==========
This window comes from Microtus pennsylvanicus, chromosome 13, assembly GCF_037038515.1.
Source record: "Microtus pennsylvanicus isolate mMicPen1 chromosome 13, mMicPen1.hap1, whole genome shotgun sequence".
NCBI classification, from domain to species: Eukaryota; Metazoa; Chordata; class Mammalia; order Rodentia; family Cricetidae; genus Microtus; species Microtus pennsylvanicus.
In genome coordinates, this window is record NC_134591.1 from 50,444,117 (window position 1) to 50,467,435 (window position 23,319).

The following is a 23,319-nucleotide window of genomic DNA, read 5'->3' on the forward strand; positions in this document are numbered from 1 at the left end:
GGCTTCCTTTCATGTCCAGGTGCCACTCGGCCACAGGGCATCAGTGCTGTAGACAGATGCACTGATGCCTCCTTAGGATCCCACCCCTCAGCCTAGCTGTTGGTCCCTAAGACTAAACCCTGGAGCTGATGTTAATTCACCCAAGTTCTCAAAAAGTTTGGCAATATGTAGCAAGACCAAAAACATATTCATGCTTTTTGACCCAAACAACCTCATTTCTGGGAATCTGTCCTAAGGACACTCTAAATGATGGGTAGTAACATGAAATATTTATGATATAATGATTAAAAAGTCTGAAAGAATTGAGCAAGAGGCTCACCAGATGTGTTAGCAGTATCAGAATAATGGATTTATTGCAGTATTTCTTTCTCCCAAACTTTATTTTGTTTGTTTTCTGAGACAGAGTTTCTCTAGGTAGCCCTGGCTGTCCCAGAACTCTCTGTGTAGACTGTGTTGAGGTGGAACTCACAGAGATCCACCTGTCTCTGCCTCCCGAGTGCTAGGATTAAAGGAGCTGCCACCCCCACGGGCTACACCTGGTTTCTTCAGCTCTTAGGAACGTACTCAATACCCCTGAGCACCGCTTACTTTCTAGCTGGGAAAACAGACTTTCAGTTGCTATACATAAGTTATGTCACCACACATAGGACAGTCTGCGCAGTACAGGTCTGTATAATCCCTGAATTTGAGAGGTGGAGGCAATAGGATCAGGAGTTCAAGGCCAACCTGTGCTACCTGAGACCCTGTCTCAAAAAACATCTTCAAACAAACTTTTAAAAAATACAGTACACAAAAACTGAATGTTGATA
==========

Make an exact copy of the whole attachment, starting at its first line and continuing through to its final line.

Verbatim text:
This window comes from Microtus pennsylvanicus, chromosome 13, assembly GCF_037038515.1.
Source record: "Microtus pennsylvanicus isolate mMicPen1 chromosome 13, mMicPen1.hap1, whole genome shotgun sequence".
NCBI classification, from domain to species: Eukaryota; Metazoa; Chordata; class Mammalia; order Rodentia; family Cricetidae; genus Microtus; species Microtus pennsylvanicus.
In genome coordinates, this window is record NC_134591.1 from 50,444,117 (window position 1) to 50,467,435 (window position 23,319).

The following is a 23,319-nucleotide window of genomic DNA, read 5'->3' on the forward strand; positions in this document are numbered from 1 at the left end:
GGCTTCCTTTCATGTCCAGGTGCCACTCGGCCACAGGGCATCAGTGCTGTAGACAGATGCACTGATGCCTCCTTAGGATCCCACCCCTCAGCCTAGCTGTTGGTCCCTAAGACTAAACCCTGGAGCTGATGTTAATTCACCCAAGTTCTCAAAAAGTTTGGCAATATGTAGCAAGACCAAAAACATATTCATGCTTTTTGACCCAAACAACCTCATTTCTGGGAATCTGTCCTAAGGACACTCTAAATGATGGGTAGTAACATGAAATATTTATGATATAATGATTAAAAAGTCTGAAAGAATTGAGCAAGAGGCTCACCAGATGTGTTAGCAGTATCAGAATAATGGATTTATTGCAGTATTTCTTTCTCCCAAACTTTATTTTGTTTGTTTTCTGAGACAGAGTTTCTCTAGGTAGCCCTGGCTGTCCCAGAACTCTCTGTGTAGACTGTGTTGAGGTGGAACTCACAGAGATCCACCTGTCTCTGCCTCCCGAGTGCTAGGATTAAAGGAGCTGCCACCCCCACGGGCTACACCTGGTTTCTTCAGCTCTTAGGAACGTACTCAATACCCCTGAGCACCGCTTACTTTCTAGCTGGGAAAACAGACTTTCAGTTGCTATACATAAGTTATGTCACCACACATAGGACAGTCTGCGCAGTACAGGTCTGTATAATCCCTGAATTTGAGAGGTGGAGGCAATAGGATCAGGAGTTCAAGGCCAACCTGTGCTACCTGAGACCCTGTCTCAAAAAACATCTTCAAACAAACTTTTAAAAAATACAGTACACAAAAACTGAATGTTGATA